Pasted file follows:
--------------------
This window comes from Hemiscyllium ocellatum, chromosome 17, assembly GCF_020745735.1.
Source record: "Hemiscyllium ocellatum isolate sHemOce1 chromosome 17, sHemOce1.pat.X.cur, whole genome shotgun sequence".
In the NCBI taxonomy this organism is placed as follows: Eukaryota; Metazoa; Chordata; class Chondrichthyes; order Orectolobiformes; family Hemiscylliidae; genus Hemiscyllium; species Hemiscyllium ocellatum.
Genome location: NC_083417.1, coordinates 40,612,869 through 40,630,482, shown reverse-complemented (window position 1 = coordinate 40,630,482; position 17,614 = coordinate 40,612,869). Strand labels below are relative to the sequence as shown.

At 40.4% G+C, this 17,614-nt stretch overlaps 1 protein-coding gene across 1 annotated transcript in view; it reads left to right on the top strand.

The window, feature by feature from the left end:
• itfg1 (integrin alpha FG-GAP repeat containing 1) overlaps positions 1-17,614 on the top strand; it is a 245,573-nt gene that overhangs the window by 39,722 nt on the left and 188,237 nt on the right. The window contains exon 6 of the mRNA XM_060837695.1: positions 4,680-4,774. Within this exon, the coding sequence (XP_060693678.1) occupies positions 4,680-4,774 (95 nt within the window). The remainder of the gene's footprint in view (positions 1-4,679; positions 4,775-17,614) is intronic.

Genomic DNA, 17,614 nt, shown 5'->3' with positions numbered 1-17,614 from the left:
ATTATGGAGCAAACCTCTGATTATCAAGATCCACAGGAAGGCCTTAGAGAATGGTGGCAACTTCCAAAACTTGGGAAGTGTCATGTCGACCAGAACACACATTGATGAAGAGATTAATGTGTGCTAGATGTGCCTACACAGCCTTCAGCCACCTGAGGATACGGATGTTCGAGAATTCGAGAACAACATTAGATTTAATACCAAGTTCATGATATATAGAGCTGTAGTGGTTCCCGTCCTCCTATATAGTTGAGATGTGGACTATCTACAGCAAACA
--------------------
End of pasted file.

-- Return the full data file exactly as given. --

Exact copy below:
This window comes from Hemiscyllium ocellatum, chromosome 17, assembly GCF_020745735.1.
Source record: "Hemiscyllium ocellatum isolate sHemOce1 chromosome 17, sHemOce1.pat.X.cur, whole genome shotgun sequence".
In the NCBI taxonomy this organism is placed as follows: Eukaryota; Metazoa; Chordata; class Chondrichthyes; order Orectolobiformes; family Hemiscylliidae; genus Hemiscyllium; species Hemiscyllium ocellatum.
Genome location: NC_083417.1, coordinates 40,612,869 through 40,630,482, shown reverse-complemented (window position 1 = coordinate 40,630,482; position 17,614 = coordinate 40,612,869). Strand labels below are relative to the sequence as shown.

At 40.4% G+C, this 17,614-nt stretch overlaps 1 protein-coding gene across 1 annotated transcript in view; it reads left to right on the top strand.

The window, feature by feature from the left end:
• itfg1 (integrin alpha FG-GAP repeat containing 1) overlaps positions 1-17,614 on the top strand; it is a 245,573-nt gene that overhangs the window by 39,722 nt on the left and 188,237 nt on the right. The window contains exon 6 of the mRNA XM_060837695.1: positions 4,680-4,774. Within this exon, the coding sequence (XP_060693678.1) occupies positions 4,680-4,774 (95 nt within the window). The remainder of the gene's footprint in view (positions 1-4,679; positions 4,775-17,614) is intronic.

Genomic DNA, 17,614 nt, shown 5'->3' with positions numbered 1-17,614 from the left:
ATTATGGAGCAAACCTCTGATTATCAAGATCCACAGGAAGGCCTTAGAGAATGGTGGCAACTTCCAAAACTTGGGAAGTGTCATGTCGACCAGAACACACATTGATGAAGAGATTAATGTGTGCTAGATGTGCCTACACAGCCTTCAGCCACCTGAGGATACGGATGTTCGAGAATTCGAGAACAACATTAGATTTAATACCAAGTTCATGATATATAGAGCTGTAGTGGTTCCCGTCCTCCTATATAGTTGAGATGTGGACTATCTACAGCAAACA